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Meiji Period

The Meiji era (明治, Meiji, Japanese pronunciation: [meꜜː(d)ʑi]) is an era of Japanese history which extended from October 23, 1868 to July 30, 1912.[1] This era represents the first half of the Empire of Japan, during which period the Japanese people moved from being an isolated feudal society at risk of colonisation by European powers to the new paradigm of a modern, industrialised nation state and emergent great power, influenced by Western scientific, technological, philosophical, political, legal, and aesthetic ideas. As a result of such wholesale adoption of radically-different ideas, the changes to Japan were profound, and affected its social structure, internal politics, economy, military, and foreign relations. The period corresponded to the reign of Emperor Meiji
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Japan
Japan (Japanese: 日本, Nippon [ɲippoꜜɴ] (listen) or Nihon [ɲihoꜜɴ] (listen)) is an island country in East Asia located in the northwest Pacific Ocean. It is bordered by the Sea of Japan to the west and extends from the Sea of Okhotsk in the north to the East China Sea and Taiwan in the south. Part of the Pacific Ring of Fire, Japan comprises an archipelago of 6,852 islands covering 377,975 square kilometers (145,937 sq mi); the country's five main islands, from north to south, are Hokkaido, Honshu, Shikoku, Kyushu, and Okinawa. Tokyo is Japan's capital and largest city; other major cities include Yokohama, Osaka, Nagoya, Sapporo, Fukuoka, Kobe, and Kyoto. Japan is the eleventh-most populous country in the world, as well as one of the most densely populated and urbanized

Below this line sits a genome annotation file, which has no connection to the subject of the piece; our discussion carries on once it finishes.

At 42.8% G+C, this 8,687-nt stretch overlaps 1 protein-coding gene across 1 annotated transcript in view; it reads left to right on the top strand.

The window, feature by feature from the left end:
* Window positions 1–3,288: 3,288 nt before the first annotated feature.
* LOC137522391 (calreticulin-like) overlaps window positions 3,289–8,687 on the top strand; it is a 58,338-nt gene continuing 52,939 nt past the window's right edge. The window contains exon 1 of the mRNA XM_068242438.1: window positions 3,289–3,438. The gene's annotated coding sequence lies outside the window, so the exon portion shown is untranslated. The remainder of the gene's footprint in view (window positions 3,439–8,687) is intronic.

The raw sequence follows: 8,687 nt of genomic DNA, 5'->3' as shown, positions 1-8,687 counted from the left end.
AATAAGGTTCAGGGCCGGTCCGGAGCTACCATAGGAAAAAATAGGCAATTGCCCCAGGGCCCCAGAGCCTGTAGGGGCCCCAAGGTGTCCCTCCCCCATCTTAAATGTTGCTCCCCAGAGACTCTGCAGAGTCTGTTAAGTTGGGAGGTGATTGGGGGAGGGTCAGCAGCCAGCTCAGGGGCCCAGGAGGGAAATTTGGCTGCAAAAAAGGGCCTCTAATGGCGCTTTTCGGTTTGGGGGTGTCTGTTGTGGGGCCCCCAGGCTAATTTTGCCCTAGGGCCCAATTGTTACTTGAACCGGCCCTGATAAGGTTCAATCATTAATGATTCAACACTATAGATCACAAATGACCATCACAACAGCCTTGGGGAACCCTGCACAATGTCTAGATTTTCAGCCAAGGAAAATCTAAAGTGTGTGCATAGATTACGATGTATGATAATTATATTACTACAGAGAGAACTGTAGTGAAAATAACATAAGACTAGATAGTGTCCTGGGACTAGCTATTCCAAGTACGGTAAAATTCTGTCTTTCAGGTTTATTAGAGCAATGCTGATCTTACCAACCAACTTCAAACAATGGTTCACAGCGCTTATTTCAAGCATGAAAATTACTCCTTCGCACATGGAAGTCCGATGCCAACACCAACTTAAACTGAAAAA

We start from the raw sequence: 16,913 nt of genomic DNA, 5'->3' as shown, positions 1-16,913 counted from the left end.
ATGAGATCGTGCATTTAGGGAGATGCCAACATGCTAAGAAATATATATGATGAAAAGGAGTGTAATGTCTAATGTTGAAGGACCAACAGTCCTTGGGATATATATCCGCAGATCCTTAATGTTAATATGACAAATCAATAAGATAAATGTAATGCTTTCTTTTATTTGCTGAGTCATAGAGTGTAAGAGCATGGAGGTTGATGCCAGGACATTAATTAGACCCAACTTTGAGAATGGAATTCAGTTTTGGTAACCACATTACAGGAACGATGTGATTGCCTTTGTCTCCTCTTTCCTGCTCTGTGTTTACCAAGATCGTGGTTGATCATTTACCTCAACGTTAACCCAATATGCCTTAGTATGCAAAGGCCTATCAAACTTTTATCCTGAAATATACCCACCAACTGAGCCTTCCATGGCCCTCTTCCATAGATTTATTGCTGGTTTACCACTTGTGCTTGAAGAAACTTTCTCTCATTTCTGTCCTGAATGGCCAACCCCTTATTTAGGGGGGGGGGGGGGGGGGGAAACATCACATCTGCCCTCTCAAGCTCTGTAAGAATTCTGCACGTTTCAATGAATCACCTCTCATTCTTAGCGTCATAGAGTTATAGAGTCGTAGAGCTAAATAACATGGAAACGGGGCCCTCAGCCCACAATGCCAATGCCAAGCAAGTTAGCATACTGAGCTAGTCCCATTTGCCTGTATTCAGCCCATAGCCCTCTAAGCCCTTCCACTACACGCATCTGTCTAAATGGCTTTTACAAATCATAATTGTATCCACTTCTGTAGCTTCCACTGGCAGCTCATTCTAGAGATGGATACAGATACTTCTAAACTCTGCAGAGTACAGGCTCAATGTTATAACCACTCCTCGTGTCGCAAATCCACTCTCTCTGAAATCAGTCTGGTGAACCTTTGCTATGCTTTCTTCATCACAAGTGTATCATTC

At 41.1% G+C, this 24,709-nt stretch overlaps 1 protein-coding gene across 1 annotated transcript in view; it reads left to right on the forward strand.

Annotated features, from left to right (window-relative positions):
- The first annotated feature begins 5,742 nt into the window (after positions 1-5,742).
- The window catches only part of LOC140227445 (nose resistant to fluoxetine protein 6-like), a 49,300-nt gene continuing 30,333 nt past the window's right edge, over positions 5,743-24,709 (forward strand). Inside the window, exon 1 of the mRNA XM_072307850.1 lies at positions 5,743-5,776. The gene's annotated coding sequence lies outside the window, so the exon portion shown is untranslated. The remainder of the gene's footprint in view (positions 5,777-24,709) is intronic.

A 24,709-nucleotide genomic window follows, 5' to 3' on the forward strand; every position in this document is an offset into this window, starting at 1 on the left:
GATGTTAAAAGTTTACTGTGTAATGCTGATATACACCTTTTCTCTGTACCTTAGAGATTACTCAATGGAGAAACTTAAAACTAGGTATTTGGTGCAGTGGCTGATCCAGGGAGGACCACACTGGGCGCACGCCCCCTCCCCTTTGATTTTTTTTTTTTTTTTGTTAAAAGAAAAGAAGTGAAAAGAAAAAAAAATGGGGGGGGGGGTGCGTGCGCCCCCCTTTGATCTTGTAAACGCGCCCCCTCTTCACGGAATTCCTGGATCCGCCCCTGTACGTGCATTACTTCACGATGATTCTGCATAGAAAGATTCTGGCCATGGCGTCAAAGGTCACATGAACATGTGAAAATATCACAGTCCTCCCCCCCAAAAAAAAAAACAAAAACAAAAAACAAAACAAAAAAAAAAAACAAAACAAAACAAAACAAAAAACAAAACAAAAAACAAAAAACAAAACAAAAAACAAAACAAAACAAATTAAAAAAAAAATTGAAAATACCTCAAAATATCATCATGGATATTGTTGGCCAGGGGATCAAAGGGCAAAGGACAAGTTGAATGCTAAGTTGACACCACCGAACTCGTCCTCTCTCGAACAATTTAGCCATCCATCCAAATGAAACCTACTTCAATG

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Wards Of Japan
A ward (, ku) is a subdivision of the cities of Japan that are large enough to have been designated by government ordinance.[1] Wards are used to subdivide each city designated by government ordinance ("designated city"). The 23 special wards of Tokyo Metropolis have a municipal status, and are not the same as other entities referred to as ku, although their predecessors were. Wards are local entities directly controlled by the municipal government. They handle administrative functions such as koseki registration, health insurance, and property taxation
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Daylight Saving Time

Daylight saving time (DST), also daylight savings time or daylight time (the United States and Canada) and summer time (United Kingdom, European Union, and others), is the practice of advancing clocks during warmer months so that darkness falls later each day according to the clock. The typical implementation of DST is to set clocks forward by one hour in the spring ("spring forward") and set clocks back by one hour in autumn ("fall back") to return to standard time.[1][2] As a result, there is one 23-hour day in late winter or early spring and one 25-hour day in the autumn. George Hudson proposed the idea of daylight saving in 1895.[3] The German Empire and Austria-Hungary organized the first nationwide implementation starting on April 30, 1916. Many countries have used it at various times since then, particularly since the 1970s energy crisis